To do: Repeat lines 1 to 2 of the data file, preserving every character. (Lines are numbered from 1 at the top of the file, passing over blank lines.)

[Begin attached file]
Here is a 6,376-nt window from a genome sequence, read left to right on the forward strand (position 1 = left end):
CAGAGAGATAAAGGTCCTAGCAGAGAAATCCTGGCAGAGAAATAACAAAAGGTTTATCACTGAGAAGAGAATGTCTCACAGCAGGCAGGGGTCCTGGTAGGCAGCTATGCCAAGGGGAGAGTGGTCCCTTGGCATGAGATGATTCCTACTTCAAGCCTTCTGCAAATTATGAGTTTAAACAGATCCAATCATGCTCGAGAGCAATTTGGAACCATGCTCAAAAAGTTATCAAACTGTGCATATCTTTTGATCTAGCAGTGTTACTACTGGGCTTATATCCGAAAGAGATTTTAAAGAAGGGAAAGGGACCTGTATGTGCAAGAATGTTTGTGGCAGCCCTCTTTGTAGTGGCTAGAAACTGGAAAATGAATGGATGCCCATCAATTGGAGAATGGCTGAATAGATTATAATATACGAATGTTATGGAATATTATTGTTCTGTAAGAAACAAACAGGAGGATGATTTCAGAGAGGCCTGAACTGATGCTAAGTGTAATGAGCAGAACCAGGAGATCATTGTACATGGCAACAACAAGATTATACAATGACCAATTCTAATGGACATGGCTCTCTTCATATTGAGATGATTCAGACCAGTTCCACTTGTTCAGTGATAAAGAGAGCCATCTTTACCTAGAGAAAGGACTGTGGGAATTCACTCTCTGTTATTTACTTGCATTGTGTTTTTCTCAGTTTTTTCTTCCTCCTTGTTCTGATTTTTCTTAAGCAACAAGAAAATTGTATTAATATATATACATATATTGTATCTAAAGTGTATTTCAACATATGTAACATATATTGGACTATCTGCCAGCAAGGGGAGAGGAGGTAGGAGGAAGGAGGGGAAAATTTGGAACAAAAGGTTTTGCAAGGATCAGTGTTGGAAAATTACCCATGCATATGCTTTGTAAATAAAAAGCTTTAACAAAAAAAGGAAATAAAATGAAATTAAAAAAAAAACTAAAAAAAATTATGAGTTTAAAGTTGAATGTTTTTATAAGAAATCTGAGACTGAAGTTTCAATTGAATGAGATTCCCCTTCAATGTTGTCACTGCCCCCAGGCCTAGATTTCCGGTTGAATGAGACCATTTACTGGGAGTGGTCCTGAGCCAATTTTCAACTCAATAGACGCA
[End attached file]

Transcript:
Here is a 6,376-nt window from a genome sequence, read left to right on the forward strand (position 1 = left end):
CAGAGAGATAAAGGTCCTAGCAGAGAAATCCTGGCAGAGAAATAACAAAAGGTTTATCACTGAGAAGAGAATGTCTCACAGCAGGCAGGGGTCCTGGTAGGCAGCTATGCCAAGGGGAGAGTGGTCCCTTGGCATGAGATGATTCCTACTTCAAGCCTTCTGCAAATTATGAGTTTAAACAGATCCAATCATGCTCGAGAGCAATTTGGAACCATGCTCAAAAAGTTATCAAACTGTGCATATCTTTTGATCTAGCAGTGTTACTACTGGGCTTATATCCGAAAGAGATTTTAAAGAAGGGAAAGGGACCTGTATGTGCAAGAATGTTTGTGGCAGCCCTCTTTGTAGTGGCTAGAAACTGGAAAATGAATGGATGCCCATCAATTGGAGAATGGCTGAATAGATTATAATATACGAATGTTATGGAATATTATTGTTCTGTAAGAAACAAACAGGAGGATGATTTCAGAGAGGCCTGAACTGATGCTAAGTGTAATGAGCAGAACCAGGAGATCATTGTACATGGCAACAACAAGATTATACAATGACCAATTCTAATGGACATGGCTCTCTTCATATTGAGATGATTCAGACCAGTTCCACTTGTTCAGTGATAAAGAGAGCCATCTTTACCTAGAGAAAGGACTGTGGGAATTCACTCTCTGTTATTTACTTGCATTGTGTTTTTCTCAGTTTTTTCTTCCTCCTTGTTCTGATTTTTCTTAAGCAACAAGAAAATTGTATTAATATATATACATATATTGTATCTAAAGTGTATTTCAACATATGTAACATATATTGGACTATCTGCCAGCAAGGGGAGAGGAGGTAGGAGGAAGGAGGGGAAAATTTGGAACAAAAGGTTTTGCAAGGATCAGTGTTGGAAAATTACCCATGCATATGCTTTGTAAATAAAAAGCTTTAACAAAAAAAGGAAATAAAATGAAATTAAAAAAAAAACTAAAAAAAATTATGAGTTTAAAGTTGAATGTTTTTATAAGAAATCTGAGACTGAAGTTTCAATTGAATGAGATTCCCCTTCAATGTTGTCACTGCCCCCAGGCCTAGATTTCCGGTTGAATGAGACCATTTACTGGGAGTGGTCCTGAGCCAATTTTCAACTCAATAGACGCA